Why are some countries rich and some poor? Why is wealth distributed unequally?

Oded Galore, a professor at Brown University and my latest guest on the Top Traders Unplugged podcast, believes we must go back to the beginning of human culture to find the answers.

His findings are good news for the United States and perhaps unwelcome news for its biggest competitor, China.

Galore is the founder of a new field of economics called uniform growth theory. It explores how ancient factors such as geography, culture, and diversity influence wealth inequality today. His new book, The Journey of Humanity: The Origins of Growth and Inequality, uses simple language and entertaining narratives to explain how this works.

The surprising and deep roots of cultural values

Galore reveals certain “cultural values” associated with economic prosperity. For example, cultures that value a “future-oriented” mindset tend to be wealthier because it emphasizes saving and planning. But where does this mentality come from?

It turns out that it reflects the geographical conditions that the founders of that culture faced. Herding cultures, especially those that grow crops like wheat and rice with long intervals between planting and harvesting, had to postpone consumption and make complex plans for the future. This focus on the importance of the future was then passed down through generations as a cultural value – even when their descendants long ago stopped farming.

In contrast, hunter-gatherers consumed their catch immediately, and thus did not develop the same future orientation. This does not make them “worse” than agricultural cultures, just different. But it is unlikely to thrive economically in the modern world where future-oriented activities such as saving and investing generate wealth.

Ancient geography influenced gender bias

Shadow of Geography covers other cultural values ​​that promote growth. In places that required a heavy plow to plow fields, cultures developed that emphasized the importance of men’s labor to provide income – because it was men who had the physical strength to manage the plow.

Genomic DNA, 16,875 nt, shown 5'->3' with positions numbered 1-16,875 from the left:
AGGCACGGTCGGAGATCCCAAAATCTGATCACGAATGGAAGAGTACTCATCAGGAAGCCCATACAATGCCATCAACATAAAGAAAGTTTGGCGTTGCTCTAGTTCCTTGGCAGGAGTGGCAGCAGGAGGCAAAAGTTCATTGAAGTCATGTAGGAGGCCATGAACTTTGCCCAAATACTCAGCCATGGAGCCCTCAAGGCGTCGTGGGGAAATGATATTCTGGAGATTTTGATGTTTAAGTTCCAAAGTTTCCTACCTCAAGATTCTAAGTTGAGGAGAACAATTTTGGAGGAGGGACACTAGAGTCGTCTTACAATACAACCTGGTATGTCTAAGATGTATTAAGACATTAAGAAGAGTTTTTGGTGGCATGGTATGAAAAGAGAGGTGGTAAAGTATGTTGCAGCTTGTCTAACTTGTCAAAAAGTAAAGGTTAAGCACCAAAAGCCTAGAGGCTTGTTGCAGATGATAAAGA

By contrast, in areas where the soil could be tilled with light equipment, men and women worked the fields together, and from these cultures arose that valued and encouraged both sexes to work. In today’s world, this translates to higher female participation in the workforce, which in turn leads to better economic outcomes long after the plows have been set aside.

Galore's book helps us see that the roots of cultural traits are deep, and that they travel with us through time and space. What happens when these trips cause different cultures to mingle? Is the diversity this creates beneficial for economic growth?

Economically, is there a "nice place" for diversity?

Galore uses Detroit to arrive at the answer.

In the 1920s Detroit was the "Paris of the West," with its streets lined with beautiful buildings and its economy driven by a nascent auto industry. Work in the automobile industry attracted a massive influx of African Americans from the South. There they mingled with a variety of white European cultures.

Galore writes: From this fusion of peoples and traditions emerged one of the eclectic developments of the twentieth century - rock and roll.

But also, prejudice and racial violence, culminating in a three-day race riot in 1943, which destroyed the lives and property of many African Americans. In terms of its impact on economic growth, diversification works both ways - it enhances creativity and innovation but reduces trust and cohesion.

Globally, this results in a mixed relationship between diversity and wealth. Initially, as the region becomes more diversified, its economic performance increases, culminating in a "sweet spot" where opposing forces balance out. Once diversity crosses this point, negative effects dominate, ending with poor outcomes. war. He cites Ethiopia as an example. It is one of the world's most ethnically and religiously diverse countries and has been mired in war for years.

Future prosperity will require more diversity

This spot of diversity has changed over time. In the Middle Ages, avoiding conflict - what Galore calls "social cohesion" - was more important than innovation. Now, innovation matters a lot more. In fact, according to Galore's scales, the level of diversity in the United States is currently close to optimal in terms of economic productivity.

This is bad news for China as the government still attaches importance to cohesion. The future will require more diversity to solve increasingly complex problems and design new technologies. Galore believes that China risks being left behind unless it can develop ways to encourage a culture that values ​​critical thinking and creative discord.

Does history = destiny?

Humanity's journey reveals the ancient roots of current economic conditions. Does this mean that history is "destiny"?

Galore says no.

Instead, he sees his job as creating a model that allows us to move away from a one-size-fits-all description of economic success. Instead, he believes, we can now design approaches to wealth creation that are specific to the region's history, culture and diversity. Understanding the path of our past travels will help chart a more prosperous future.